Avenatti pens op-ed saying Trump can be indicted

Avenatti pens op-ed saying Trump can be indicted
© UPI Photo

Michael Avenatti, the lawyer representing adult-film star Stormy Daniels in her case against President TrumpDonald John TrumpRussian sanctions will boomerang States, cities rethink tax incentives after Amazon HQ2 backlash A Presidents Day perspective on the nature of a free press MORE and his former lawyer Michael Cohen, argues in a new op-ed that Trump could be indicted, despite a longstanding Justice Department policy.


“The fact that Mr. Trump is a sitting president should not derail a process that applies to all Americans, regardless of stature or station. He would still have the post-indictment relief available to all citizens, including the ability to challenge the constitutionality of the indictment,” Avenatti wrote in an op-ed published Thursday by The New York Times.

“Some also argue that indicting the president would critically impair his ability to lead the country. But this is a White House already engulfed in chaos and daily distractions. And if the House were to initiate impeachment proceedings, it is hard to see how that process would be any less distracting than a criminal indictment,” he added. 

Citing constitutional scholars on both sides of the debate, Avenatti suggested that the option is still viable unless the Supreme Court definitively rules against indicting a sitting president.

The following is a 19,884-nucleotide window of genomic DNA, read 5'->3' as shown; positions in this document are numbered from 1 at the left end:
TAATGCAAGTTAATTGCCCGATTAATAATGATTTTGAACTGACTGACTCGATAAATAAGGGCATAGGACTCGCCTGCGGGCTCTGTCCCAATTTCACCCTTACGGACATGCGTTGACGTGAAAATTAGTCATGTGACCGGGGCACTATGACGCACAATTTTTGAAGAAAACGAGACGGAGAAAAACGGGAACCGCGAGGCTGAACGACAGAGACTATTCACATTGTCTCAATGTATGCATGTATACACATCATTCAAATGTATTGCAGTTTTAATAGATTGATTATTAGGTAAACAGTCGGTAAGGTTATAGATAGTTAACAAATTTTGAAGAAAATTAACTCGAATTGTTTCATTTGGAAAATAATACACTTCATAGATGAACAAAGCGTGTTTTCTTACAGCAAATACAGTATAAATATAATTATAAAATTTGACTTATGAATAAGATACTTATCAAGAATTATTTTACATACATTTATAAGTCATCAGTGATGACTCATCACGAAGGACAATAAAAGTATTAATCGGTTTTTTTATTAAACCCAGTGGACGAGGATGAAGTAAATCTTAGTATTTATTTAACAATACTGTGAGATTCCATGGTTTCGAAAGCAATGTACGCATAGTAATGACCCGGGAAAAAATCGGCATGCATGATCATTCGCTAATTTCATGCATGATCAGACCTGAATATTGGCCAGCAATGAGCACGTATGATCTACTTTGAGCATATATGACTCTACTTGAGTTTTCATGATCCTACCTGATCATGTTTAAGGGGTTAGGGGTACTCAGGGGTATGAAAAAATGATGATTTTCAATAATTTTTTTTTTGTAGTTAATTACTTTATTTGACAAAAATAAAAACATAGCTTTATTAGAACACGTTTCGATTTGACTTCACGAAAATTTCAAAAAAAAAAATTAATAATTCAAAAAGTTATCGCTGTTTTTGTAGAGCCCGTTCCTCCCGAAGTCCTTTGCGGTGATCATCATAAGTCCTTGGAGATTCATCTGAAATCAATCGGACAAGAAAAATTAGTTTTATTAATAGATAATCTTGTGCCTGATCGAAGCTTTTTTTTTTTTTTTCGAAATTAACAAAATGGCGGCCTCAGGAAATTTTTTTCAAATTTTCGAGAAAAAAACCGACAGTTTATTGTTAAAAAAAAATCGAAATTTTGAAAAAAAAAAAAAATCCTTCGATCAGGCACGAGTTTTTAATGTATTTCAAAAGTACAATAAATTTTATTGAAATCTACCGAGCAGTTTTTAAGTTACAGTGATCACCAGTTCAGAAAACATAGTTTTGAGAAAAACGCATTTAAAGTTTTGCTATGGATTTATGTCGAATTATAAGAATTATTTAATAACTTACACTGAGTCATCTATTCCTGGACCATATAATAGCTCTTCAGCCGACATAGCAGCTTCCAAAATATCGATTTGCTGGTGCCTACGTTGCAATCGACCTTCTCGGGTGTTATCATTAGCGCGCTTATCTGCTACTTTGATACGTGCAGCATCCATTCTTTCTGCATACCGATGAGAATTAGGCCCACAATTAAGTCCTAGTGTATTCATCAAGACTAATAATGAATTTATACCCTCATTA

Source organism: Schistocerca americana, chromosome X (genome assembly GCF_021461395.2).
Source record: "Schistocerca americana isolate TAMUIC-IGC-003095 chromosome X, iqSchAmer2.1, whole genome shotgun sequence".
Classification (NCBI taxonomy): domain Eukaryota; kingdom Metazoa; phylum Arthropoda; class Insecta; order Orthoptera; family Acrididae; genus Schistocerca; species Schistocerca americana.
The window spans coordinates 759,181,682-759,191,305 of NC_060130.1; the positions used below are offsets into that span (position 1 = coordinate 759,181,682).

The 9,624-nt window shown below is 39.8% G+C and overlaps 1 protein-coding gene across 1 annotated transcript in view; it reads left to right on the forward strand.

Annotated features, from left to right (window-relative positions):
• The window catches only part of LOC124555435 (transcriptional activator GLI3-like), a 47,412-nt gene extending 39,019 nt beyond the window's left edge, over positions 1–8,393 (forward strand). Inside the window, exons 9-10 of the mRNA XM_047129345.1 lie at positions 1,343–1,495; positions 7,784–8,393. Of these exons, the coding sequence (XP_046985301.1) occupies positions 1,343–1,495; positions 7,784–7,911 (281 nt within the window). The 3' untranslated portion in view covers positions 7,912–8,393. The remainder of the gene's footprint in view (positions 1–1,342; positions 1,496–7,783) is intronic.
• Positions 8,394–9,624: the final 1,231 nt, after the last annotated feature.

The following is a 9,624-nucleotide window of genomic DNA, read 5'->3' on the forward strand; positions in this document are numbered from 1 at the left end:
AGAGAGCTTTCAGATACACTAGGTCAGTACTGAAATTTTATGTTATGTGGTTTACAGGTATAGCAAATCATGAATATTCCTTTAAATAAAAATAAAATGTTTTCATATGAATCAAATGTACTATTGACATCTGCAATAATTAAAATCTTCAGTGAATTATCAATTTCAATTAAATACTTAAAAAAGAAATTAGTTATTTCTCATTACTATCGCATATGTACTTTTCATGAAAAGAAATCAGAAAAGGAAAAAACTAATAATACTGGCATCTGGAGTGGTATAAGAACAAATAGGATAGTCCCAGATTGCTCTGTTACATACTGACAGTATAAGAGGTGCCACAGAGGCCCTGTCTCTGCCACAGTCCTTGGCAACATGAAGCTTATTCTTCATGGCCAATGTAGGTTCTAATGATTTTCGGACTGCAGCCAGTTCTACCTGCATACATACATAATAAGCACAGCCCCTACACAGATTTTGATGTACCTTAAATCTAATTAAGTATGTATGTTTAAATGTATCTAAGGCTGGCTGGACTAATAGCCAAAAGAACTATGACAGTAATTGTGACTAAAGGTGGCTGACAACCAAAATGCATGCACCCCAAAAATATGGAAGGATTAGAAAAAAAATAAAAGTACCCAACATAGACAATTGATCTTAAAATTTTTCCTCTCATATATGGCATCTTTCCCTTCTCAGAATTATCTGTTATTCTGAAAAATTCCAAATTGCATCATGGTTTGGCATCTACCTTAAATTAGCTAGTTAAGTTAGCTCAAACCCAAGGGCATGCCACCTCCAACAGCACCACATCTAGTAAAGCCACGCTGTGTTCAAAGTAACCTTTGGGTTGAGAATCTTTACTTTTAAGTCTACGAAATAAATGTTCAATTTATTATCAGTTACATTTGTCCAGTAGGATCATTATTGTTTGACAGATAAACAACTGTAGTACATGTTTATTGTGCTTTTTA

Avenatti's comments come days after former independent counsel Ken Starr, who led an investigation into President Clinton's sexual misconduct, said he thought a sitting president could be indicted. Avenatti cited Starr's remarks in his op-ed.

“No one is above the law,” Starr told MSNBC on Wednesday, noting that the principle outlined by the Supreme Court in Clinton v. Jones, which asserted that the president is subject to civil litigation, can be carried over to criminal issues.

Avenatti echoed Starr's claim, writing that prosecutors "must be blind to the officeholder’s position."

"[I]f the facts and evidence are adequate for indictment, then prosecutors must be blind to the officeholder’s position — especially so in this case because, unlike in President Clinton’s case, the investigations relate to how Mr. Trump won the election," Avenatti continued. "Ultimately, the question would almost certainly be decided by a panel of judges previously confirmed pursuant to the Constitution — either in the courts of appeals or, more appropriately, the Supreme Court."

The lawyer, who is mulling a 2020 presidential bid, also argued that Supreme Court nominee Brett Kavanaugh would have to recuse himself should he be confirmed to the high court and be subject to hearing such a case, citing concerns about Kavanaugh's stance on presidential immunity and his avoidance of questions of whether he would recuse himself in cases related to Trump.

“Should Mr. Trump be indicted and in the event that the case reaches the Supreme Court, Judge Kavanaugh’s recusal should be mandatory. The American public’s view of impartiality of the rule of law and of the Supreme Court hangs in the balance,” Avenatti wrote.